Osama bin Laden (L) sits with his adviser and purported successor Ayman al-Zawahiri, an Egyptian linked to the al Qaeda network, during an interview with Pakistani journalist Hamid Mir (not pictured) in an image supplied by the respected Dawn newspaper November 10, 2001. Al Qaedas elusive leader Osama bin Laden was killed in a mansion outside the Pakistani capital Islamabad, U.S. President Barack Obama said on May 1, 2011. REUTERS/Hamid Mir/Editor/Ausaf Newspaper for Daily Dawn (AFGHANISTAN - Tags: POLITICS CONFLICT IMAGES OF THE DAY). (Foto: HO/Scanpix 2011)

Justice Has Been Served – But There’s No Dessert for Biden

On the July 31st a precision strike was ordered in order to kill Ayman al-Zawahiri, the successor on the top of al-Qaeda, the terrorist organization once helmed by Osama bin Laden, responsible for several of the most devastating terrorist acts committed in the Western world in the last couple of decades. Allegedly having been killed by the R9X precision missile equipped with laser targeting and blades that open in the vicinity of the target, the only casualty reported was Zawahiri who was standing on the balcony of his house.


President Joe Biden meets with members of the CIA and National Security advisers about al-Qaeda leaders and their locations, Friday, July 1, 2022, in the White House Situation Room. (Official White House Photo by Adam Schultz)

“Justice has been done”, said Joe Biden in the official announcement. Naturally, the memory of 9/11, the attack on the World Trade Center in 1993, among others are still very much alive in most of the American nation that should feel redemption and relief according to the President. Many argue that Biden has finally found something, able to be sold as a political win but as much as the killing of Zawahiri remains symbolic at best in view of counterterrorism, it is practically irrelevant in the eyes of his own voters as well. It should not be: Obama’s approval rating rallied to 52% (six point increase) after killing Bin Laden, the face of evil in the eyes of the American public. Though the six percent hike according to Gallup was only typical for such rally events.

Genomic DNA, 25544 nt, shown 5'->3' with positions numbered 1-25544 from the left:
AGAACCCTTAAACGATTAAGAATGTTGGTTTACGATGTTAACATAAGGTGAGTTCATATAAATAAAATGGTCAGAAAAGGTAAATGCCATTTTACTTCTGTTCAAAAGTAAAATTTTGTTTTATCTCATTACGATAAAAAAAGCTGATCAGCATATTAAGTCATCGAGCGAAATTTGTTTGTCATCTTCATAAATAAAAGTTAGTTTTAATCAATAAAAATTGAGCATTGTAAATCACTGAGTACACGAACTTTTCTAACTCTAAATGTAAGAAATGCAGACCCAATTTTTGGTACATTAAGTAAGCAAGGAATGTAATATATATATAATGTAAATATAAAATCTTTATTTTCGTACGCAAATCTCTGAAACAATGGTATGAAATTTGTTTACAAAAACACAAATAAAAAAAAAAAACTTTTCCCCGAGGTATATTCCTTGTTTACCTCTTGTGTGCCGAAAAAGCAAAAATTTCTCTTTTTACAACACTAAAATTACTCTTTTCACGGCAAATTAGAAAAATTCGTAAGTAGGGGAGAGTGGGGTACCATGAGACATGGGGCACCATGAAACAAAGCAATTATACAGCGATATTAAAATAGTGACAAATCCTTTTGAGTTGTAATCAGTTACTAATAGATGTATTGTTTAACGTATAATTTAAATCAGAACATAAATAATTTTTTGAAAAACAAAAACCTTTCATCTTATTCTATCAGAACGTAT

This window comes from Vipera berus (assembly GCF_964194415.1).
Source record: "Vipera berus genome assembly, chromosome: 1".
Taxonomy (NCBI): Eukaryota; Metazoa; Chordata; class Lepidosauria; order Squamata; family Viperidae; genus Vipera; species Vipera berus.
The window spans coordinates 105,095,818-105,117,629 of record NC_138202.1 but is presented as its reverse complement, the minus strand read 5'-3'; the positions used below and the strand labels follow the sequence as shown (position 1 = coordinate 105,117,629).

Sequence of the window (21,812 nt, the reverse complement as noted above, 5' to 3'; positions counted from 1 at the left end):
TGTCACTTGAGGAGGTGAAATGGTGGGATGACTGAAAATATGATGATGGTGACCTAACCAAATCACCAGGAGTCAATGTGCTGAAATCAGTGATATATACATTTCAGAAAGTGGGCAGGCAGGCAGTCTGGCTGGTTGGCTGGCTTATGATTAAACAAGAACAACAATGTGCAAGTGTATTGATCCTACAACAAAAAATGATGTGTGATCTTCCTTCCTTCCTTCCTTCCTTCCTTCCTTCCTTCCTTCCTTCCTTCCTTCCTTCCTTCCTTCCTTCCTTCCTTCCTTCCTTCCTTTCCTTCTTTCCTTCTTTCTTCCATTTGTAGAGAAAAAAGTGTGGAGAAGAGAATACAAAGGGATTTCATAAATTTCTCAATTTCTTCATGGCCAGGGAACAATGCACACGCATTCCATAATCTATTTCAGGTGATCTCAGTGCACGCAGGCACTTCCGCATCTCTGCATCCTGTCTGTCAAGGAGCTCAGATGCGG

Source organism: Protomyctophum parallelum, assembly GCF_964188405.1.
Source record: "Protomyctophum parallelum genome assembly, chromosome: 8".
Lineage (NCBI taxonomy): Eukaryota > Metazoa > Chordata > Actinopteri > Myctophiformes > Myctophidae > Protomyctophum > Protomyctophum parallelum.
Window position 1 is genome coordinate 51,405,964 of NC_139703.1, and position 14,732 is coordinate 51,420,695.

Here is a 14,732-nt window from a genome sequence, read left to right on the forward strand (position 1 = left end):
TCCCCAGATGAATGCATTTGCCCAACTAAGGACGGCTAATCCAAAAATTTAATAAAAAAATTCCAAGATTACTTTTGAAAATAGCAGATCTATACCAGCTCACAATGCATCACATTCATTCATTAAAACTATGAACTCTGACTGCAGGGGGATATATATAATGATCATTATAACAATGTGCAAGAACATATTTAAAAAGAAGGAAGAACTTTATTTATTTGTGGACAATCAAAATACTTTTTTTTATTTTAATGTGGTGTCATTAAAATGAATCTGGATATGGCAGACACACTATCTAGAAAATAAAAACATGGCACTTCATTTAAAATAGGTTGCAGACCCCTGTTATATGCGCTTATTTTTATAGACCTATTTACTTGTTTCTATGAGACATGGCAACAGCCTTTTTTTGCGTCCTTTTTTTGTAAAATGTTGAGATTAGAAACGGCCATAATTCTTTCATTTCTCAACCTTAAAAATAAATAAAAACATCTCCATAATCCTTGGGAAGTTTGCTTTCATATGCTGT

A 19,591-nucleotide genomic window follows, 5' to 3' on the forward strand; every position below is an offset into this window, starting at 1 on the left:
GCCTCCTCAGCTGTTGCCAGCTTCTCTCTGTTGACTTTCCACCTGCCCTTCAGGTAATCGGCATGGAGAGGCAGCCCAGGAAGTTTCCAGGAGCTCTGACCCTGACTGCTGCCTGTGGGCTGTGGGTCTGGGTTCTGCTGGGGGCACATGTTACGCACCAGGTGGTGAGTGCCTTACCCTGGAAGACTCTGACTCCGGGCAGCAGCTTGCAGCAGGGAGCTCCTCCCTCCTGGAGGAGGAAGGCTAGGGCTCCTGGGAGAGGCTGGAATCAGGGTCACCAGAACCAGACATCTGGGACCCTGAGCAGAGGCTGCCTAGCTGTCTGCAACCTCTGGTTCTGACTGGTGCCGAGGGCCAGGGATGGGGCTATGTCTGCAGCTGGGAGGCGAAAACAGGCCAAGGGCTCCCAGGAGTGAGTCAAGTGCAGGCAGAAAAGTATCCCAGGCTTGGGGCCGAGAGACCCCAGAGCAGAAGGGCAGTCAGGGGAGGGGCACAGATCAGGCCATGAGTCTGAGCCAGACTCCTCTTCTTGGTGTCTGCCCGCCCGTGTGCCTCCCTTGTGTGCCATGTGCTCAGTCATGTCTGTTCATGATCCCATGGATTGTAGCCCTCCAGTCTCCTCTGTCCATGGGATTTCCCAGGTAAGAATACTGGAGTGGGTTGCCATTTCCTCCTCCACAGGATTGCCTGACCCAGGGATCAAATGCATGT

Why will it still be invisible in November, come midterms? Republicans will most likely try to direct the attention to more spectacular and long-lasting issues. By that time, China will surely have made steps to retaliate for Nancy Pelosi’s visit to Taiwan which will be a very good point. But if they stay in the ballpark of foreign policy and Afghanistan, there is always a possibility the GOP will bring back the abrupt and risky withdrawal, pushing the country back into the arms of the Taliban and putting American lives in danger at the airport and elsewhere.

Foreign policy is a very abstract construction to many though. It is distant and unrelatable, true high politics. But there are pretty conspicuous issues in everyday life as well which seem to stay with us until November. The re-emergence of SARS-CoV-2 and other public health issues (like the polio strains found in the sewage water in New York), inflation and the polarization of American society are all more urgent and down-to-earth than what had happened on another continent.

The last aspect of Zawahiri’s death not bringing anything for Joe Biden and his administration in the eyes of his voters is the fact that Ayman al-Zawahiri was never thematized in the American public. If we think back, Osama bin Laden was practically made part of popular culture. Episodes of satirical animation series ‘South Park’ parodied him and video games made him – or someone modeled in his likeness – the main antagonist, films were made; most notably the Kathryn Bigelow directed ‘Zero Dark Thirty’, about the raid on Osama’s hideout and the documentary ‘Where in the World Is Osama bin Laden?’ by Morgan Spurlock. Zawahiri was never a symbol in domestic politics.

Some justice has been indeed done but the bleak news are: the world is not substantially safer. Nor is Biden’s seat any more comfortable.

Tamas Arki
An international relations analyst, holding an MA degree in International Studies and a journalist, specializing in international affairs, having written for both online and print publications in Hungary.

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